The document entries cease in 1871, but James George is recorded as baptising people during that last year.  I do wonder whether the numbers in the church had dwindled by that time, with a number having emigrated to America including most of James’ children.  The same surnames crop up in the document again and again, so it looks like perhaps a relatively small number of families comprised the Branch.  This is speculation, but it could be another contributory factor to James’ decision to emigrate to Utah himself in 1878.

A book which I found on the open shelves at the Society of Genealogists is ‘A Norfolk Diary – passages from the diary of Rev Benjamin John Armstrong’.  He was vicar of East Dereham from 1850 – 1888.  Time did not permit a longer perusal, but it looked fascinating.  I subsequently found reference to it on the Hoe and Worthing Archive site http://www.hoeandworthingarchive.org.uk/church.html describing the vicar’s visit to parishioners in Hoe where he found “two families who are Mormonites”.  One of those families was that of Jeremiah Jones, whose name occurs frequently in the East Dereham document, frequently baptising people.  He was the same age as James and apparently Jeremiah and his family emigrated in 1862.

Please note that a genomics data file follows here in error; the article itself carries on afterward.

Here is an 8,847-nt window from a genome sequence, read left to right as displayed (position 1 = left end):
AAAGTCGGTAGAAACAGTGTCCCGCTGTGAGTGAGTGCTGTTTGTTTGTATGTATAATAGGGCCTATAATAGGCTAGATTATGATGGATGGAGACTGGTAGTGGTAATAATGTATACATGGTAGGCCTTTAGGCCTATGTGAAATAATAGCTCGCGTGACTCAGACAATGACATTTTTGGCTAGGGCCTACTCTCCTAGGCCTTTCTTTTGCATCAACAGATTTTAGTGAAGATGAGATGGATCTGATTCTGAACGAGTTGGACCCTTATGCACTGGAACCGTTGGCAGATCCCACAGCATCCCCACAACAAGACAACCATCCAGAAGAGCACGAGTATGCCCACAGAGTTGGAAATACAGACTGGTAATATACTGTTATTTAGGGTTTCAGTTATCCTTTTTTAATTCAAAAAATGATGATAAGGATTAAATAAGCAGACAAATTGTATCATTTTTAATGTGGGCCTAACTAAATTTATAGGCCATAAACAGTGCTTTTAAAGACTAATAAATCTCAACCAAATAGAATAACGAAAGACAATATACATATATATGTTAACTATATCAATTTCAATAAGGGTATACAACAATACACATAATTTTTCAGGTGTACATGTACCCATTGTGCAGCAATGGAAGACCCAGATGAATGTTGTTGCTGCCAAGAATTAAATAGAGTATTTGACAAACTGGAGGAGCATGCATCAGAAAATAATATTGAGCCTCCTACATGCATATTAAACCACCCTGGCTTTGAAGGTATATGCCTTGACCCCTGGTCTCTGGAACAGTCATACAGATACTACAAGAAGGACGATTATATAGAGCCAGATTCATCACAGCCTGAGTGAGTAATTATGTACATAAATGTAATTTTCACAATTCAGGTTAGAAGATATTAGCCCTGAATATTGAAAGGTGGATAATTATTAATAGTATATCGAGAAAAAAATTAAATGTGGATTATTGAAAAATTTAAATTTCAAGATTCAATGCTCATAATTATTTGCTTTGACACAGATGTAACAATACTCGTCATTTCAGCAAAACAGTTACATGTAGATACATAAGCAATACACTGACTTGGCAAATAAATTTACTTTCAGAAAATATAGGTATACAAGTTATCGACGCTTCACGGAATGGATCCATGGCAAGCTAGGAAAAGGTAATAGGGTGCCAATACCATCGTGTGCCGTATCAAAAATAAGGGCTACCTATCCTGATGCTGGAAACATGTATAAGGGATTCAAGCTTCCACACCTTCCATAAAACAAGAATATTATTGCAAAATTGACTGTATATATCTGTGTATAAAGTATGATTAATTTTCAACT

My visit to the Society of Genealogists was not quite a first, but my visit to a LDS Family History Centre a few days earlier certainly was.  I may not have been able to view microfilms, but I was able to view a document only available online at a LDS Centre as well as taking the opportunity to use Ancestry Worldwide.  My learning continues!

 

They went to live in Utah

A 73 year old twice widowed ag lab from rural Norfolk dying in Utah, USA?  It seemed pretty implausible and so I had treated that particular Ancestry ‘hint’ with a good deal of scepticism.

However, it was another of Mark’s suggestions (the AGRA member I saw at Family Tree Live) to take a good look at the trees of others who might be interested in the George family from East Dereham in my efforts to break down my brick wall.  So I did just that, with my sceptical hat on, particularly looking at who had saved photos from other trees to their own.  What I discovered was a number of people with James George b 1818 and his five children ending up in Utah.  It was not, however, until I spotted a death certificate for James’ daughter Alice, that I got the proof I needed.  That certificate gave the names of parents matching those on my tree, plus her birth date in East Dereham.  It looked as though the family had indeed emigrated.